3D printing technology has come a long way, and one of the key components that has evolved over time is the nozzle. These little guys are responsible for extruding melted filament onto your print bed, layering it up to create your finished 3D object.
Did you know each printer can have a different type of nozzle? This is because there are many different types of hotends with different sizes of heat blocks. Sadly, not every printer manual will clue you in to what nozzle you need when it eventually wears out.
Don’t worry, I’ve got you covered with this breakdown of the various kinds of nozzles used for the most common 3D printers.
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The nozzles that come with your new 3D printer are typically brass. These are extremely cheap and wear out quickly, especially if you use abrasive filament like glitter, glow in the dark or carbon fiber. Most printers will come with a spare nozzle, but it’s a good idea to identify the nozzle and figure out where you can get replacements before it’s too late.
Many 3D printer manufacturers are happy to sell you a replacement nozzle — Creality has a fairly complete catalog of replacement parts for all their printers. Anycubic sells entire hotends — with nozzles attached — but no nozzles. If you want to upgrade your baby Kobra to hardened steel, you’ll need to visit Amazon.
Why do you NEED the Right Nozzle Type?
I want to help you find the right TYPE of nozzle that fits your printer. This is critical because nozzles are designed to fit perfectly inside the heat block where the filament is melted. Too short of a nozzle and you’ll leave a gap where filament will ooze out. Too long and you’ll have to move your Z stop!
The trickiest two look alike nozzles are the V6 and MK8, both found on popular i3 style printers. Both are 12.5mm long with a 6mm thread diameter. They appear to be interchangeable and certainly screw into the heat block. But the MK8, used by your trusty Ender 3, has a 5mm thread. Anycubic Kobra (OG, Neo & Go) and Prusa take a V6 with a 7mm thread.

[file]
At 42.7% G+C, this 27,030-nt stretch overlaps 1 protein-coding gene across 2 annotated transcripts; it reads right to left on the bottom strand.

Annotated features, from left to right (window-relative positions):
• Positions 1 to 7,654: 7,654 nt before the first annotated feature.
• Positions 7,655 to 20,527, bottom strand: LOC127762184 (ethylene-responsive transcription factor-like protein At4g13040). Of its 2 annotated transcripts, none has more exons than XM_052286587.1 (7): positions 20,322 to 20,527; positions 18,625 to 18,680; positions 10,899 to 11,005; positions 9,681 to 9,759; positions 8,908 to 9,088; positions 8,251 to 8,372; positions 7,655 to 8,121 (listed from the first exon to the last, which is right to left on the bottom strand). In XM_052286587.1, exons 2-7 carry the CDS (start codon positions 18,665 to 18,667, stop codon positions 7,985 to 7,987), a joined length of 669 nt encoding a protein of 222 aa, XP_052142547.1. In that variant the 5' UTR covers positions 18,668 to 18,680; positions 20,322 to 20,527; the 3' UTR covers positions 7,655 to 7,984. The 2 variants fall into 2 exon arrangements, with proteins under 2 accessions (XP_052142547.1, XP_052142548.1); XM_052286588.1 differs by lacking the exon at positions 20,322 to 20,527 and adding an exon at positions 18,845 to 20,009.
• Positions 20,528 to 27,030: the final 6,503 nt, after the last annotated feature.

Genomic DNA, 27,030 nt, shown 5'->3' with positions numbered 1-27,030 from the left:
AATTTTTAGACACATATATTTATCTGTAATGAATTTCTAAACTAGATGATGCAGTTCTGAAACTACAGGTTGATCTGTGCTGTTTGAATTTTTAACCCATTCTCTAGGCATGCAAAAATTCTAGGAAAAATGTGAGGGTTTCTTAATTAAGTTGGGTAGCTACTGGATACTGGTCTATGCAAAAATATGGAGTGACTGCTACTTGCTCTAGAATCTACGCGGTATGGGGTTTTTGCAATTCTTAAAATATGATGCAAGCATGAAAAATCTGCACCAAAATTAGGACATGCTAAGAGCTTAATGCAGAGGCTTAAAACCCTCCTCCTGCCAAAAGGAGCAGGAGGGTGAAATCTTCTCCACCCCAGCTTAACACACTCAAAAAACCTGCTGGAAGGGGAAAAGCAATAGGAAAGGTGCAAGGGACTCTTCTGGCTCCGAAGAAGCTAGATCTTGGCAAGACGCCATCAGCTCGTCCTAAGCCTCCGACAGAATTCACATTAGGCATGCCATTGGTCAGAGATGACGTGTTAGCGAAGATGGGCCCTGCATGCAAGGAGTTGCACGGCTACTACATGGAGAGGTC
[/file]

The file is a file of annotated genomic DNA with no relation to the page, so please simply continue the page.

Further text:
Put an MK8 in a Prusa and you’ll have a mess. Put a V6 in an Ender and you will destroy your bed surface. For once, size matters.
How to Choose the right Kind of 3D Printer Nozzle
Figuring out the right type of nozzle for your printer can get confusing because if you ask the internet what size you need you’re likely to spark a debate on whether a .6mm nozzle is the new .4mm.
Ender 3’s & Neptune’s need an MK8, small Kobra’s need a V6, Kobra Plus & Max need a Volcano.
Here’s how to identify your nozzle type:
- Look at your printer’s hot end. Does it have an E3D sticker? If yes, you’ve got a Genuine E3D Hotend. If the nozzle is short, you need a V6. If it’s long, go Volcano.
- Is your printer a from the Ender 2 or 3 line? MK8 is what you need.
- Is your printer a Cr10 of any sort? MK8.
- Is your printer an Ender 5 or Ender 5 pro? MK8. Ender 5 S1?? You need a Spider.
- Is your printer an Ender 7? (Have you taken an angle grinder to it yet?) Get a Spider. Or maybe a new printer.
- Neptune? MK8.
- Kobra? Is it an original, a Go or a Neo? V6. Kobra Plus or Max? Volcano.
- It is a Toybox?? V6.
These are some of the most popular hobby level printers, but there are SO MANY MORE 3D printers in the world. If I didn’t mention yours, grab a ruler and let’s get to measuring!